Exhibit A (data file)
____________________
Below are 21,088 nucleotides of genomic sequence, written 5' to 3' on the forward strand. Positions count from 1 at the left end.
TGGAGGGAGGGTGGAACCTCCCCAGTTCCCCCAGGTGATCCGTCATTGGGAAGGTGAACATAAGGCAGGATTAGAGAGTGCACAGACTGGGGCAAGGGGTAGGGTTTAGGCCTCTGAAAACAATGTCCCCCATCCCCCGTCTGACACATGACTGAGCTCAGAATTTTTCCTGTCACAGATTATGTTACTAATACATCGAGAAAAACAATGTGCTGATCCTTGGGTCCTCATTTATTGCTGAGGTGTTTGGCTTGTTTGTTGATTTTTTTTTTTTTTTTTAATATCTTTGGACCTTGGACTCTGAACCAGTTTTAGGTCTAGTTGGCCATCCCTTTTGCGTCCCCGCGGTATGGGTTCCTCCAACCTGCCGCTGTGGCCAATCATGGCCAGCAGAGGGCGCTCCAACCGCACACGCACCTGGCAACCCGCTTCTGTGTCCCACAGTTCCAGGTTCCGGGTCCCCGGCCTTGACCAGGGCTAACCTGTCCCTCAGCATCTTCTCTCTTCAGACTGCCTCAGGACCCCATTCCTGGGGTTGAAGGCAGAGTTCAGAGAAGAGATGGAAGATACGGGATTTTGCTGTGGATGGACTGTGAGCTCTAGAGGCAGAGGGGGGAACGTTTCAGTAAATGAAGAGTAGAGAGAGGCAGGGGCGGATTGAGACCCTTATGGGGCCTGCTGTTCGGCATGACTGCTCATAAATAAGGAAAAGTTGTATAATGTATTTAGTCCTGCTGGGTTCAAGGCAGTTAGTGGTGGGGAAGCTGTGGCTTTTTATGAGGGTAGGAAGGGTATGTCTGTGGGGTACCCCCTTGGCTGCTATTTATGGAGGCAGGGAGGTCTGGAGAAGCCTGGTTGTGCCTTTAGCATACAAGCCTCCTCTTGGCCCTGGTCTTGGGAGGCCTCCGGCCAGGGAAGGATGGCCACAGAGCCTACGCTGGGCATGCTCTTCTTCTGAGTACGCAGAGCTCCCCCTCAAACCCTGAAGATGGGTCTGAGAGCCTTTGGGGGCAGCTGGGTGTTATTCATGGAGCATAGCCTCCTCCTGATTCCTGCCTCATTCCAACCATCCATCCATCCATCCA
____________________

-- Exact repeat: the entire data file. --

Below are 21,088 nucleotides of genomic sequence, written 5' to 3' on the forward strand. Positions count from 1 at the left end.
TGGAGGGAGGGTGGAACCTCCCCAGTTCCCCCAGGTGATCCGTCATTGGGAAGGTGAACATAAGGCAGGATTAGAGAGTGCACAGACTGGGGCAAGGGGTAGGGTTTAGGCCTCTGAAAACAATGTCCCCCATCCCCCGTCTGACACATGACTGAGCTCAGAATTTTTCCTGTCACAGATTATGTTACTAATACATCGAGAAAAACAATGTGCTGATCCTTGGGTCCTCATTTATTGCTGAGGTGTTTGGCTTGTTTGTTGATTTTTTTTTTTTTTTTTAATATCTTTGGACCTTGGACTCTGAACCAGTTTTAGGTCTAGTTGGCCATCCCTTTTGCGTCCCCGCGGTATGGGTTCCTCCAACCTGCCGCTGTGGCCAATCATGGCCAGCAGAGGGCGCTCCAACCGCACACGCACCTGGCAACCCGCTTCTGTGTCCCACAGTTCCAGGTTCCGGGTCCCCGGCCTTGACCAGGGCTAACCTGTCCCTCAGCATCTTCTCTCTTCAGACTGCCTCAGGACCCCATTCCTGGGGTTGAAGGCAGAGTTCAGAGAAGAGATGGAAGATACGGGATTTTGCTGTGGATGGACTGTGAGCTCTAGAGGCAGAGGGGGGAACGTTTCAGTAAATGAAGAGTAGAGAGAGGCAGGGGCGGATTGAGACCCTTATGGGGCCTGCTGTTCGGCATGACTGCTCATAAATAAGGAAAAGTTGTATAATGTATTTAGTCCTGCTGGGTTCAAGGCAGTTAGTGGTGGGGAAGCTGTGGCTTTTTATGAGGGTAGGAAGGGTATGTCTGTGGGGTACCCCCTTGGCTGCTATTTATGGAGGCAGGGAGGTCTGGAGAAGCCTGGTTGTGCCTTTAGCATACAAGCCTCCTCTTGGCCCTGGTCTTGGGAGGCCTCCGGCCAGGGAAGGATGGCCACAGAGCCTACGCTGGGCATGCTCTTCTTCTGAGTACGCAGAGCTCCCCCTCAAACCCTGAAGATGGGTCTGAGAGCCTTTGGGGGCAGCTGGGTGTTATTCATGGAGCATAGCCTCCTCCTGATTCCTGCCTCATTCCAACCATCCATCCATCCATCCA